GeoInvesting Weekly Premium Email and Call To Action Updates (July 13 – July 17)
As an investor, you are probably on the lookout for companies that are aggressively targeting large markets. So, I wanted to take a second to talk about TAM or total addressable market:
“Total addressable market (TAM), is a term that is typically used to reference the revenue opportunity available for a product or service. TAM helps to prioritize business opportunities by serving as a quick metric of the underlying potential of a given opportunity.”
Obviously, there is nothing wrong with hunting for undervalued companies that operate in big markets. However, large markets, especially if they are growing fast, can pose challenges to sustaining profitable growth, unless there is a clear advantage or a unique focus. One of the things that stuck with me during my college days is that there is great value in exploring markets or pieces of a market that offer companies a chance to dominate them.
This memory recently resurfaced when I was going over some of my notes from Peter Thiel’s book, Zero to One. Peter Thiel is the co-founder of PayPal and Palantir (about to IPO). I highly recommend that you read his book. It’s an easy read that has some good lessons that highlight some moatish characteristics associated with successful companies and their management teams.
In his book, Thiel reminds us that the less competition, the better. He goes on to stress that many successful companies focus on dominating a small piece of a larger market before going after a larger piece of a target market:
“Every startup is small at the start. Every monopoly dominates a large share of its market. Therefore, every startup should start with a very small market. Always err on the side of starting too small. The reason is simple: it’s easier to dominate a small market than a large one. If you think your initial market might be too big, it almost certainly is. Small doesn’t mean nonexistent.”
In fact, sometimes it may make sense for a company to never expand into larger markets, but keep adding value to their existing target customers. That is why I have always been attracted to companies operating in niche or boring markets, as well as companies that are in a position to capture more wallet share.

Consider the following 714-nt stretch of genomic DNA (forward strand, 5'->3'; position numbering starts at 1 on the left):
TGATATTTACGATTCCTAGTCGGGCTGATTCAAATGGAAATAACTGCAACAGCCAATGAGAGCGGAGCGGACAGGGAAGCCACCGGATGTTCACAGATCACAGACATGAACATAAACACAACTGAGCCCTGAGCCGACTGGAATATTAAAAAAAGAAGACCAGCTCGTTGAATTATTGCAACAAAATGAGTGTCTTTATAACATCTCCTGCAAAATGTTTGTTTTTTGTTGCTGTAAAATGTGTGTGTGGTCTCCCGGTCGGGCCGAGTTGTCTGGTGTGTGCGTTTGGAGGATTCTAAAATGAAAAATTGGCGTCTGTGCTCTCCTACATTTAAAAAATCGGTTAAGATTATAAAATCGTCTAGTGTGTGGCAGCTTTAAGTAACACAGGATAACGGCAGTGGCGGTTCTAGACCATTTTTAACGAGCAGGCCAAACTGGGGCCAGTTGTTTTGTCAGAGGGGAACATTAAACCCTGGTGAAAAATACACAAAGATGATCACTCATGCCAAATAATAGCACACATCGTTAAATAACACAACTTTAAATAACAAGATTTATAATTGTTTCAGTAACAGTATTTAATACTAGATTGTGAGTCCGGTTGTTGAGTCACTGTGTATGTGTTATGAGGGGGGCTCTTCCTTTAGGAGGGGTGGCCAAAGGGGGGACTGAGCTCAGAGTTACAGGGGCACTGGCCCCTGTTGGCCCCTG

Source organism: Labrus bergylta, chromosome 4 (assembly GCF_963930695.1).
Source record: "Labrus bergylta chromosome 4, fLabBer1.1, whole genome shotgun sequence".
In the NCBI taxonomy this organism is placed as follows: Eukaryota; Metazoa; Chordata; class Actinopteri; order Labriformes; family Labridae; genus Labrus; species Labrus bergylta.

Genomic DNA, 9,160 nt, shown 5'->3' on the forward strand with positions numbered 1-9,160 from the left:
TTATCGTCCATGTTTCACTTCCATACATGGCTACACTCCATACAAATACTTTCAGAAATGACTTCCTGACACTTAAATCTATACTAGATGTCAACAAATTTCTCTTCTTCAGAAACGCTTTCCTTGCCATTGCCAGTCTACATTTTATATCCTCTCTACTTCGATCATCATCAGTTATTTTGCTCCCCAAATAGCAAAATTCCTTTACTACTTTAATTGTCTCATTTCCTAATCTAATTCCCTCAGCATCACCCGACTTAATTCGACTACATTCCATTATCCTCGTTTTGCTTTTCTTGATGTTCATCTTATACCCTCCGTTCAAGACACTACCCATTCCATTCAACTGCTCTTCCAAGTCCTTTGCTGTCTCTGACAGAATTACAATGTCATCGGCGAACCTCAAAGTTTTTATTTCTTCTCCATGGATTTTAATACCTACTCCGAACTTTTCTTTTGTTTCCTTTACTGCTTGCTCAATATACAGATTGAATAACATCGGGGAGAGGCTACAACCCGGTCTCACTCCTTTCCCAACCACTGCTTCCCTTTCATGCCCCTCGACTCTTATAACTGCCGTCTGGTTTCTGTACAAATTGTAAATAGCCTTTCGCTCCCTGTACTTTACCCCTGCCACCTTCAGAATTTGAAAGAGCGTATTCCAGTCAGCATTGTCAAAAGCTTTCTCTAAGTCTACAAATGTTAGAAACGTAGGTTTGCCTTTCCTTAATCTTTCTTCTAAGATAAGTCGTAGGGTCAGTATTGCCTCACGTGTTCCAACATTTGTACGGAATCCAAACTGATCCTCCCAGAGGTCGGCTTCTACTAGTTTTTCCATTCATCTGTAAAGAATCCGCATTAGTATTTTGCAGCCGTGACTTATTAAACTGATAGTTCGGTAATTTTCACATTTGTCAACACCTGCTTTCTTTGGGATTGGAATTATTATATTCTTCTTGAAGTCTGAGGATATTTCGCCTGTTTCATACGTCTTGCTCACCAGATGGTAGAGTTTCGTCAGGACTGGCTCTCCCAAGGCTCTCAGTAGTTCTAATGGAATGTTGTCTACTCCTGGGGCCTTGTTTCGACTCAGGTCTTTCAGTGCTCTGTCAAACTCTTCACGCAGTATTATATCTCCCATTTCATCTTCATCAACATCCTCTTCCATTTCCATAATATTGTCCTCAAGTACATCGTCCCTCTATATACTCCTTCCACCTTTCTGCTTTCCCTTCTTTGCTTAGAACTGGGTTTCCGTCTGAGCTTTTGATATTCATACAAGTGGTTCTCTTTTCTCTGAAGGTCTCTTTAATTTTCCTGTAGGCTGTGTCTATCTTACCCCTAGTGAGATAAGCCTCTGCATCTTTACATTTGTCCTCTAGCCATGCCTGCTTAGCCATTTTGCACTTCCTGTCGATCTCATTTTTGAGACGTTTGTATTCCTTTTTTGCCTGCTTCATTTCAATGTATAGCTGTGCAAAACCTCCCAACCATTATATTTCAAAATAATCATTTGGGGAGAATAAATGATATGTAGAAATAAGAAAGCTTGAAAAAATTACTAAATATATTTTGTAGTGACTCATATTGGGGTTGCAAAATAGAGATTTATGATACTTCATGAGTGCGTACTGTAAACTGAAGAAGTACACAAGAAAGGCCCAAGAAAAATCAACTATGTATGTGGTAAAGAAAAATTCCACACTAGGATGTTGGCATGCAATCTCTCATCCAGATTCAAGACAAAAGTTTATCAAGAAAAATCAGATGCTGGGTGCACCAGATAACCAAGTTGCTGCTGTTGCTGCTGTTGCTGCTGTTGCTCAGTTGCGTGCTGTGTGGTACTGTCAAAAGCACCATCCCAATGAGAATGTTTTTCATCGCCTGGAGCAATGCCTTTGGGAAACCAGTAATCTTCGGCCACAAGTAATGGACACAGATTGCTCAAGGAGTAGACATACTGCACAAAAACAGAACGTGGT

I’d like to share three scenarios I prepared for this email to help us identify companies that have moatish characteristics in large and small TAMs:
Category One: A situation where a company has the opportunity to quickly gain market share in its target market that has a small TAM and expand the TAM. We tend to see these opportunities arise with medical device companies selling first class products.
Category Two: A large untapped TAM, where a company has a clear market leading position in a portion of the market that will be difficult for competitors to penetrate. Again, we tend to see these opportunities arise with medical device companies selling best in class products/solutions.
Category Three: A scenario where the TAM is not that big, but dominated by only a few players and where a company has been around for some time. In this case, the growth may not be exciting, but competition will likely not enter the market, and cash flow can be predictable. The cherry on top occurs when a company in this example finds new use cases for its products & services or if the TAM begins increasing a bit.
Great examples of the first two categories are medical device companies we’ve invested in, Cas Medical Systems, Inc. (NASDAQ:CASM) and Repro Med Systems, Inc. (NASDAQ:KRMD). Here is description of CASM’s medical device solution:
“With a simple non-invasive adhesive sensor applied to the skin, tissue oximeters alert clinicians to the oxygenation levels of a patient’s brain or other body tissue during medical procedures to avoid harm caused by insufficient oxygen (desaturation), otherwise known as hypoxia.”